THIS is with reference to your editorial ‘Taliban savagery’ (June 24). The deafening silence that the editorial refers to is surely not a new phenomenon in the Pakistani context where the entire state machinery seems to be moving in small circles without any prospect of reaching either a decision or any conclusion.
When the entire media remains, predominantly hell bent on proving that the armed forces are at the centre of all our woes, then it becomes the most natural thing to remain mum over soldiers being killed or even beheaded.
No doubt, military takeovers have been and the army’s continued role in policy making is still a controversial subject, but the difference between its role in governance and its role as a defending force ought to be very clear. The overlapping of the dual roles thus makes it impossible to appreciate the sacrifices and difficulties that the soldiers of the armed forces have to undergo.
The beheading of kidnapped soldiers by the Tehrik-i-Taliban Pakistan and the proclamation to display the severed heads is something that the government ought to have taken as a blatant challenge for itself.
The political battleground at home seems to overshadow what ought to have been our main objectives; to secure the country from the menace of militancy and to consolidate the gains of the military offensives launched by the Pakistan army.
At this precise juncture in time, where the endgame draws near, and when Pakistan has put everything at stake in this long war it is amazing to see the leadership shifting focus from it to pathetic issues.
Its inability to normalise relations with the US may prove counterproductive and may serve to undermine all the efforts of our security forces and innocent people to allow others to collect the gains that would easily have been ours.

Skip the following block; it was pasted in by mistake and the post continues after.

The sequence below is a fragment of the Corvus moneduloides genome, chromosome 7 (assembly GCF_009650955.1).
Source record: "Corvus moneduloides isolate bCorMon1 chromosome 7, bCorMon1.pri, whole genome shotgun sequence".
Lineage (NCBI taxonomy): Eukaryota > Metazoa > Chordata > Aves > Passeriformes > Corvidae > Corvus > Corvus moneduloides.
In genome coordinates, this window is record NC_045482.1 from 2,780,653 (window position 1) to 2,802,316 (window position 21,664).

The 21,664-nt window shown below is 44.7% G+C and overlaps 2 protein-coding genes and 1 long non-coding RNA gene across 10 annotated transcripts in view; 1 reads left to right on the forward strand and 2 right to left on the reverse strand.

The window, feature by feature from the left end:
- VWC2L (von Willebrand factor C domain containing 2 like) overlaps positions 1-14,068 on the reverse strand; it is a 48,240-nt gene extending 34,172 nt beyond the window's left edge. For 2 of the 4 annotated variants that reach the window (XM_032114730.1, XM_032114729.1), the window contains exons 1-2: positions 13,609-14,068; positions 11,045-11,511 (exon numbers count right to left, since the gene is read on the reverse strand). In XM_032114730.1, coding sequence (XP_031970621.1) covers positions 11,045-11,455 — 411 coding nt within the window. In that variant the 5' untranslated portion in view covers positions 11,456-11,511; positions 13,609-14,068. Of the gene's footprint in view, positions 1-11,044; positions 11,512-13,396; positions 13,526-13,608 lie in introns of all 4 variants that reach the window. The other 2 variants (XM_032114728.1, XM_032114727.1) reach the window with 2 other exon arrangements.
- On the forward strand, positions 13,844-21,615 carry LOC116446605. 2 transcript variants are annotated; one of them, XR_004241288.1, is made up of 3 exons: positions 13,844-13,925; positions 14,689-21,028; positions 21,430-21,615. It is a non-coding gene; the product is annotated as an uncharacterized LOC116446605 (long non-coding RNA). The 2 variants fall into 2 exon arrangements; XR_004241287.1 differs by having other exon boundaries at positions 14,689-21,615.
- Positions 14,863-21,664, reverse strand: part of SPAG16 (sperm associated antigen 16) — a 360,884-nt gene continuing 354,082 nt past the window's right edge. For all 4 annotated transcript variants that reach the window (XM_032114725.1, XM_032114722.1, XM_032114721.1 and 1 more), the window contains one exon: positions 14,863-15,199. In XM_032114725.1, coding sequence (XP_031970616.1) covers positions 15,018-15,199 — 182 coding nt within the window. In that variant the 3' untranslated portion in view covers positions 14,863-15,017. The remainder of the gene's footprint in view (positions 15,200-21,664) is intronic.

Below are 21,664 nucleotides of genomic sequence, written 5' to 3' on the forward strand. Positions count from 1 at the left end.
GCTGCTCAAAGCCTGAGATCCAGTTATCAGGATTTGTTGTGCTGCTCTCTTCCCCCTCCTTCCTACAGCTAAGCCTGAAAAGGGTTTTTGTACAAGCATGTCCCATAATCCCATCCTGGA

IN Upper Dir, seven Pakistani soldiers have been recently beheaded after being captured by the Taliban. Four others are still missing.
The Taliban are openly claiming carrying out this cowardly and barbaric act; all in the name of Islam.
It seems that Pakistani lives have no value, whether it is an air crash, a bus falling into a ravine, targeted killings, bomb blasts or an entire battalion buried under ice, nothing constitutes a national tragedy.
Nobody moves, no flags put on half mast, no eyes wet, no statements of condemnation from any political party.
TV channels go on with their senseless, monotonous talk shows, politicians continue to criticise each other, officials carry on with their overseas jaunts; even the military high command makes a muted noise. Next day it is all forgotten and we carry on with our lives. It makes me wonder, are we really a nation?
I fully agree with your view that the media, government, opposition and civil society have had their attentions fixated only on political dramas, and the scourges of extremism and terrorism, which are rapidly undermining the state and society, have been ignored.
While the media has been speculating the next political move by the political and judicial players, the extremist organisations have been cashing in on this situation, and radicalising the society through their clandestine propaganda machinery.
Meanwhile, they have managed to keep their supply routes and organisational infrastructure intact, despite many tall claims by the military.
It is high time that all the organs of the state, including media and civil society, concentrated on this urgent issue before it becomes too monstrous to deal with.
ENGR RAHAT NASEEM SHAIKH